Hemimegalencephaly is a rare genetic condition that causes part of the brain to be abnormally larger than the rest. It is associated with seizures and sometimes developmental delay. These seizures usually do not respond well to medications. A surgery called a hemispherectomy is often required to control the seizures. In most cases, a functional hemispherectomy can be performed to fully disconnect the affected hemisphere while leaving most of the disconnected brain within the skull. Other times, an anatomic hemispherectomy may be required. This operation involves physically removing the entire affected hemisphere. Hemispherectomy operations are highly intricate and complex. They can only be safely performed in a handful of centers across the country. We take great pride at UCLA being a national and international referral center for surgical treatment of hemimegalencephaly. The UCLA Hemimegalencephaly Program offers comprehensive care to children with hemimegalencephaly. Our team consists of experts from neurosurgery, pediatric epilepsy, genetics, behavior/developmental pediatrics, orthopedics, ophthalmology, and endocrinology.
Dr. Aria Fallah, our pediatric neurosurgeon, leads a global hemispherectomy study called ‘HOPS’. This study is developing and validating a tool that would predict how successful a hemispherectomy would be in curing seizures in children with hemimegalencephaly and other seizure disorders. Through careful data collection, global collaboration, and expert biostatistical analyses, we can significantly advance our treatments for these rare neurological conditions.
Our pediatric epilepsy expert will provide a comprehensive evaluation and medical management. Typically, an initial consultation includes various tests, including inpatient video-EEG, brain MRI, and FDG-PET scan. These tests help to identify where in the brain the seizures are coming from and which treatment options are best. Surgery can often successfully manage seizures in children with hemimegalencephaly. Most patients require antiseizure medications before and after surgery. Disease-specific medication might be considered depending on the cause (such as genetic mutation) of hemimegalencephaly.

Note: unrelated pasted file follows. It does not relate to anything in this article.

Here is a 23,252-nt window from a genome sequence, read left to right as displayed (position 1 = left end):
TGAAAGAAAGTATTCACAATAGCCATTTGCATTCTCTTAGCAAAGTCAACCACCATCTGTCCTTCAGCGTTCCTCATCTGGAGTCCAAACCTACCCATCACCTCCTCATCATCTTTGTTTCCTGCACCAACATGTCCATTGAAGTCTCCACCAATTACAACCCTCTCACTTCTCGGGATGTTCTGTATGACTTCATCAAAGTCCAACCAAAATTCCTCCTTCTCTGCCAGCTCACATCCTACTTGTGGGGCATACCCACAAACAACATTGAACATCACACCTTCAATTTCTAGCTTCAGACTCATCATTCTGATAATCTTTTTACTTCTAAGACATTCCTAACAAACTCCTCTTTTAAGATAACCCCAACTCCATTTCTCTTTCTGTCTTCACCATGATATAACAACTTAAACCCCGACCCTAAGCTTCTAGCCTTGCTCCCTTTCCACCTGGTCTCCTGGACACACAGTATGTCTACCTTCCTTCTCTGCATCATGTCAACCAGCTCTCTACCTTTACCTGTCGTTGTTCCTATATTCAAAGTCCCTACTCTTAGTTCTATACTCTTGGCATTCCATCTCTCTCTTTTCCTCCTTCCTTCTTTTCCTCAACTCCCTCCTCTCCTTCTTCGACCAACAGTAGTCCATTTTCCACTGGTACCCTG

Although seizure control is a primary goal of treatment, our pediatric neurologist will work closely with experts in various fields to address other symptoms that can be associated with hemimegalencephaly. These symptoms may include behavioral and learning issues, vision issues, and hormone-related issues (like early puberty or weight gain). Our experts in behavior/developmental pediatrics, ophthalmology, and endocrinology will help to treat these symptoms. After surgery, children may also develop movement issues like cerebral palsy, which can be supported by our orthopedic experts.
Genetic testing can be important for your child’s seizure care. Genetic test results may provide information about what to expect in the future, what seizure treatments may work best, and the chance that other relatives have seizures. About 30% of the time, genetic testing can find a genetic cause for an individual’s seizures. But many children with seizures due to hemimegalencephaly or focal cortical dysplasia go without a genetic diagnosis when testing is done on blood, skin, or saliva. This is because the genetic mutation is often not found in these sample types but instead found only in affected brain tissue. This phenomenon of having a mutation only in some parts of the body is called mosaicism. Mosaic mutations are typically not inherited. Mosaic mutations occur after conception but during the early fetal development of the brain.
Brain tissue is not an easy sample to attain, but through the Hemimegalencephaly Program at UCLA, there is a unique and critical opportunity to test brain tissue for mutations that could be the explanation for your child’s seizures. With the help of our dedicated and experienced team of geneticists and genetic counselors, we are able to identify a genetic mutation in brain tissue in around 50% of individuals. Many of these mutations are in genes involved in the mTOR pathway, for which there are rapidly growing therapeutic options.
Our surgical and neurological teams work closely with genetics because we recognize the essential role that genetics plays in improving care. Our aim is to give you a cutting-edge, seamless, and multidisciplinary approach to your entire family’s care.
Aria Fallah, MD, MS (Pediatric Neurosurgery)
Hiroki Nariai, MD, PhD, MS (Pediatric Neurology/Epilepsy)
Bianca Russell, MD (Genetics)
Ahna Neustadt, ScM, CGC (Genetic Counselor)
Rolanda Gott, MD (Developmental-Behavioral Pediatrics)
Rachel Thompson, MD (Pediatric Orthopedic Surgery)
Stacy Pineles, MD (Pediatric Neuro-Ophthalmology)
Dennis J. Chia, MD (Pediatric Endocrinology)
Children who continue to have seizures despite medical therapy may be candidates for curative epilepsy surgery
Curative Epilepsy Surgery (PDF) >